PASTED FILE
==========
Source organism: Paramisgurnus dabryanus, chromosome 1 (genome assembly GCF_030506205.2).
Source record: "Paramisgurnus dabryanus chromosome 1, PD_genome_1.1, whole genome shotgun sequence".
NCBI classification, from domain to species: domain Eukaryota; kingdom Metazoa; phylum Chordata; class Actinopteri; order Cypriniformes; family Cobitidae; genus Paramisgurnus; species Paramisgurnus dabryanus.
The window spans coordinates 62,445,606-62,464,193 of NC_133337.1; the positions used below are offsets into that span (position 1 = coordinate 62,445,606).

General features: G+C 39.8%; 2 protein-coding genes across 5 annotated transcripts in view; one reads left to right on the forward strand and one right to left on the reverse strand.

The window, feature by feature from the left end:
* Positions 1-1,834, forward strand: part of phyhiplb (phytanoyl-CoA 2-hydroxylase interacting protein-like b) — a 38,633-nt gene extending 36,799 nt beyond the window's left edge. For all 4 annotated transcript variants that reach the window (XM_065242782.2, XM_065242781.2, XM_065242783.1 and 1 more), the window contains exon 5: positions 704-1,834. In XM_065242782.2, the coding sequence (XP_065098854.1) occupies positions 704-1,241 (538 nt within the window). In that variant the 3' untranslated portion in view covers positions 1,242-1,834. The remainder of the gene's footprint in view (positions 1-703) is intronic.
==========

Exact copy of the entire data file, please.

Source organism: Paramisgurnus dabryanus, chromosome 1 (genome assembly GCF_030506205.2).
Source record: "Paramisgurnus dabryanus chromosome 1, PD_genome_1.1, whole genome shotgun sequence".
NCBI classification, from domain to species: domain Eukaryota; kingdom Metazoa; phylum Chordata; class Actinopteri; order Cypriniformes; family Cobitidae; genus Paramisgurnus; species Paramisgurnus dabryanus.
The window spans coordinates 62,445,606-62,464,193 of NC_133337.1; the positions used below are offsets into that span (position 1 = coordinate 62,445,606).

General features: G+C 39.8%; 2 protein-coding genes across 5 annotated transcripts in view; one reads left to right on the forward strand and one right to left on the reverse strand.

The window, feature by feature from the left end:
* Positions 1-1,834, forward strand: part of phyhiplb (phytanoyl-CoA 2-hydroxylase interacting protein-like b) — a 38,633-nt gene extending 36,799 nt beyond the window's left edge. For all 4 annotated transcript variants that reach the window (XM_065242782.2, XM_065242781.2, XM_065242783.1 and 1 more), the window contains exon 5: positions 704-1,834. In XM_065242782.2, the coding sequence (XP_065098854.1) occupies positions 704-1,241 (538 nt within the window). In that variant the 3' untranslated portion in view covers positions 1,242-1,834. The remainder of the gene's footprint in view (positions 1-703) is intronic.